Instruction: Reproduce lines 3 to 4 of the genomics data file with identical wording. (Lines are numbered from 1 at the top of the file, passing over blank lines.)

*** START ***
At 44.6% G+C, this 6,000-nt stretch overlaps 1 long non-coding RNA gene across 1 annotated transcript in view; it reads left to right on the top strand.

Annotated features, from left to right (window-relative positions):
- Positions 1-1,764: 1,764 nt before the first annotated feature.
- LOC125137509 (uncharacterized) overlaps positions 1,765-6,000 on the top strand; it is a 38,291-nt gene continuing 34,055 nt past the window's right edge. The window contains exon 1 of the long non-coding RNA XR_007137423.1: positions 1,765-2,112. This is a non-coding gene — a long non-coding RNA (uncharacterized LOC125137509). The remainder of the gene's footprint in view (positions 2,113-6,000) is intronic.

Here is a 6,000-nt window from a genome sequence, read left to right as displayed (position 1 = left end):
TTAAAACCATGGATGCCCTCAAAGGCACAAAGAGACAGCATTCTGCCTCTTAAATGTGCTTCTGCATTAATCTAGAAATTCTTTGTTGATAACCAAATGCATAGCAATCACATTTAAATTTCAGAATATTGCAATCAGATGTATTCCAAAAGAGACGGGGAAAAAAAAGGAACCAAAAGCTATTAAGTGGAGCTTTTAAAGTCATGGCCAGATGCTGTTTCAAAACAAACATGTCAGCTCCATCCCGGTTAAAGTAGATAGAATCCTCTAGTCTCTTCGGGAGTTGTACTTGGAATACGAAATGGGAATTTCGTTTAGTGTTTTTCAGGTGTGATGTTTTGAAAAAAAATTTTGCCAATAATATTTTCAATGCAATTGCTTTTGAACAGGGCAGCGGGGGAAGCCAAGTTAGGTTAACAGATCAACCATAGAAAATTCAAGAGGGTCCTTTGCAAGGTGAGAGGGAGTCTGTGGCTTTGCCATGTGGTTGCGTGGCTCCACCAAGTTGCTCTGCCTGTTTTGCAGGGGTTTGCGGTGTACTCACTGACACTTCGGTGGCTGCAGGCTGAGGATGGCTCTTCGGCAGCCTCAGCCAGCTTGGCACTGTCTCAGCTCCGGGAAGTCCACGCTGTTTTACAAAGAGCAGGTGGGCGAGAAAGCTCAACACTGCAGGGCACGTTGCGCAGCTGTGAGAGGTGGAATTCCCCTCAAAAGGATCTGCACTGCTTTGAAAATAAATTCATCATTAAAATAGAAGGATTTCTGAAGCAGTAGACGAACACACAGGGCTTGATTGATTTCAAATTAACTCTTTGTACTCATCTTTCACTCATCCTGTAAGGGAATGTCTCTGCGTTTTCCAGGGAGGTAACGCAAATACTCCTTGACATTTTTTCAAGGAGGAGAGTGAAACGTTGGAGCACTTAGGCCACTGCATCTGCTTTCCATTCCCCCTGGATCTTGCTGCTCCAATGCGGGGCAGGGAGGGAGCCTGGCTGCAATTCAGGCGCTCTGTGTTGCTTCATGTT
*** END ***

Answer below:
- Positions 1-1,764: 1,764 nt before the first annotated feature.
- LOC125137509 (uncharacterized) overlaps positions 1,765-6,000 on the top strand; it is a 38,291-nt gene continuing 34,055 nt past the window's right edge. The window contains exon 1 of the long non-coding RNA XR_007137423.1: positions 1,765-2,112. This is a non-coding gene — a long non-coding RNA (uncharacterized LOC125137509). The remainder of the gene's footprint in view (positions 2,113-6,000) is intronic.